Watsonville High senior and football junkie Joselyn Gutierrez has been playing competitive flag football since her days of ruling the grass fields at Lakeview Middle School.
When she became a freshman, her career was momentarily cut short only because the sport wasn’t an option in the fall, winter or spring.
That was until this year when the Wildcatz girls’ flag football team stepped onto the gridiron for the first time in the school’s history.
“I really wish they would have done this sooner,” Gutierrez said.
The ‘Catz competed in the Super Saturday Jamboree hosted by Alvarez High on Nov. 4 to close out their inaugural season for not just them but all schools throughout California.
Watsonville senior Itzel Martinez and junior Fernanda Lazo each had two touchdown passes en route to a 24-12 over Monterey High in the first game.
Both quarterbacks targeted sophomores Itzury Vazquez and Stephanie Martinez, along with junior Brianna Leon and senior Juleanna Ramirez for the scores.
On the defensive side, Regina Sientes and Monique De La Mora each recorded an interception.
In the second game, Itzel Martinez added three more touchdown passes in a 32-14 victory over host Alvarez. Lazo and Stephanie Martinez each recorded a passing TD, as well.
Stephanie Martinez, Ramirez, Evangelina Gaona each had one TD reception, while fellow teammate Brianna Leon hauled in a pair of touchdown receptions
Mariana Ramirez and Sientes each recorded one interception for Watsonville, which finished the regular season with a 14-10 overall record (Team Gold: 12-5; Team Black: 2-5).
Itzel Martinez finished with a team-high 23 passing touchdowns. Juleanna Ramirez caught 12 of those TD passes and also had six rushing touchdowns, both good for best on the team.
De La Mora and freshman Jocelyn Avalos tied for a team-best eight interceptions, with De La Mora returning three of those for a TD.
Watsonville High head coach Zach Cook said it’s been a fun experience for everyone from the coaching staff to the players and families, and the community.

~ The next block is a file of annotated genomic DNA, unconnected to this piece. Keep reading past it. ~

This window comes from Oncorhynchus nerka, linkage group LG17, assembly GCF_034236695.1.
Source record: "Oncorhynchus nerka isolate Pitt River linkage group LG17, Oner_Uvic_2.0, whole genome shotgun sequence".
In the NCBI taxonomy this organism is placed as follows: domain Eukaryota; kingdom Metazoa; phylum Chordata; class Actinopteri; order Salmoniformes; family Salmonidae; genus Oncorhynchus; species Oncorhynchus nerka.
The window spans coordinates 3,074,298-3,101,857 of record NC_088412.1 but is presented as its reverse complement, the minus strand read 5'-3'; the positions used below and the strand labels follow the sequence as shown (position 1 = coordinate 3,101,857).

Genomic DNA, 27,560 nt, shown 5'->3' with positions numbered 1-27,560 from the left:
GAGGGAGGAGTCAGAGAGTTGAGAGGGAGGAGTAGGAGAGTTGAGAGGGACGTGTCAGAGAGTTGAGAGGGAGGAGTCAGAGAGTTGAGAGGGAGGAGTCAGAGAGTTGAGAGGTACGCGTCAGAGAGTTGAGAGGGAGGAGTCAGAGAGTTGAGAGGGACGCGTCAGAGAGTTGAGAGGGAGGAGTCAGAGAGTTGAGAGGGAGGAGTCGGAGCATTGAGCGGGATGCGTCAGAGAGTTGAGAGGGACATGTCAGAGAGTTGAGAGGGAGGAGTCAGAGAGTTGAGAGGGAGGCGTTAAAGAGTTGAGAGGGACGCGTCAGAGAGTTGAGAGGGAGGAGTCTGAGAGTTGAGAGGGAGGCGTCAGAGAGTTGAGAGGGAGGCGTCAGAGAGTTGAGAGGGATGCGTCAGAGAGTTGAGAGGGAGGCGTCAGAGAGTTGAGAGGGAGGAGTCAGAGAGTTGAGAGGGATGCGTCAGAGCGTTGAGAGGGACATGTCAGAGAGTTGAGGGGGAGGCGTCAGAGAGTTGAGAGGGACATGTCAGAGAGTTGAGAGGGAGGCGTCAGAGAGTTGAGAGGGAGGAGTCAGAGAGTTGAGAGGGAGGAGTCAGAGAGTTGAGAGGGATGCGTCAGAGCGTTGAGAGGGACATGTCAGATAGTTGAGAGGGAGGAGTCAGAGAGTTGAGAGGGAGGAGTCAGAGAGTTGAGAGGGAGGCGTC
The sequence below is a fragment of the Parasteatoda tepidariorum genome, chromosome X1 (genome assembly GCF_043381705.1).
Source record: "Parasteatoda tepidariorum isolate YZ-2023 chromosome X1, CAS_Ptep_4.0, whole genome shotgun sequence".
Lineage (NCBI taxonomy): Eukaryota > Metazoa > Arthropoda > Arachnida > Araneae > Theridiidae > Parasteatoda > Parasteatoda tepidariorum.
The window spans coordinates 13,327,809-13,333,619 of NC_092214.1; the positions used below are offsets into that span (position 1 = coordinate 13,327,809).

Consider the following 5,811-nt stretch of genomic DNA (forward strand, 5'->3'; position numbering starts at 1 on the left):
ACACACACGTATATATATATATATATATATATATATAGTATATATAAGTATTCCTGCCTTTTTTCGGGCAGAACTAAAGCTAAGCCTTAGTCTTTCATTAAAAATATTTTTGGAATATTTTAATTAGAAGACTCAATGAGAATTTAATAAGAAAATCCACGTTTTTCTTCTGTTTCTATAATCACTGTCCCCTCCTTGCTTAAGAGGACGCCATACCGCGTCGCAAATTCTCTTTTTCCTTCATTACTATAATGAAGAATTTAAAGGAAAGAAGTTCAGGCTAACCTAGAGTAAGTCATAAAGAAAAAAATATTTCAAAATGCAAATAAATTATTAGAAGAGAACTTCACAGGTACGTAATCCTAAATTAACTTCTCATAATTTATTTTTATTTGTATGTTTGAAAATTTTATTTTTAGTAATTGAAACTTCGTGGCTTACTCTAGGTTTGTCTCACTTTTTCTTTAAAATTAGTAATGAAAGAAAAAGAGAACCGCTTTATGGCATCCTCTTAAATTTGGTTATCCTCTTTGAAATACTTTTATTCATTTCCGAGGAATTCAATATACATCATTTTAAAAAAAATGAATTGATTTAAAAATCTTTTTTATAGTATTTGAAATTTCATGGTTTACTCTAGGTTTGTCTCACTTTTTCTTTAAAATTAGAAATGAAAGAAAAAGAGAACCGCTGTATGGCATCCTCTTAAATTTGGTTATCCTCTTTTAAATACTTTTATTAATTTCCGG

Cook—who also coaches the varsity girls basketball team—noted that having flag football as an option for girls to play is critical because sports builds character.
“Sports, especially for women, builds confidence, builds self worth,” he said. “Being able to participate in any sports for females is important, but namely flag football, because it’s new and it’s something that girls are excited about, especially in this community.”
Flag football is a big hit at the middle school level within the Pajaro Valley Unified School District.
Cook was expecting at most 20 girls to show up at tryouts. But more than 80 girls were interested, 60 of them showed up to the first practice and 40 made the cut.
One unique feature about the roster is that roughly 20 students hadn’t played a sport since setting foot on campus.
Gutierrez was also wary girls would show up for tryouts after last year’s low turnout for the Powder Puff game between the junior and senior classes.
Still, once she heard flag football would be an official sport Gutierrez knew it was a golden chance girls couldn’t pass up.
“I feel like I inspired some girls to join because I’ve heard from other people saying ‘I want to do football because I see the way that you do things, it looks easy when you do it,’” Gutierrez said. “I never knew that flag football was gonna come until once it did, I was like this is the opportunity.”
On top of flag football duties, Gutierrez has a full schedule as a student and a member of the tackle football team.
Gutierrez and teammate Xitlali Najera-Leon have been on the football team for the past four years.
“I feel like I’ve honestly been getting better each year,” Gutierrez said.
Gutierrez got to carry the ball for the first time this season in the football team’s 46-26 win against St. Francis on Oct. 21.
She took a huge interest in football because of her brother, Alvaro Velasquez, who played at Aptos High.
Velasquez told his younger sister about the commitment it takes and having the right mindset going into a brutal sport.
Gutierrez’s mom didn’t want her to sign up because she feared her daughter would get injured as the boys are much stronger and there’s the possibility of getting run over.
“But the thing is, how I think of it, I don’t care. I signed up for this, so I’m gonna just go for it,” Gutierrez said.
Gutierrez mentioned one of the biggest differences between both teams is she feels a stronger connection with her flag football teammates.
“I feel like every time we have games, we all support each other,” she said. “It’s not just little groups…It’s actually everybody cheering for each other.”
Flag football will make its debut at the 2028 Olympic Games in Los Angeles. But for now, Gutierrez has her eyes set on extending her career in college and is hoping this inaugural season will begin to put Watsonville on the map
“I want to get football out there for Watsonville,” she said. “If so be it, it’ll be flag football.”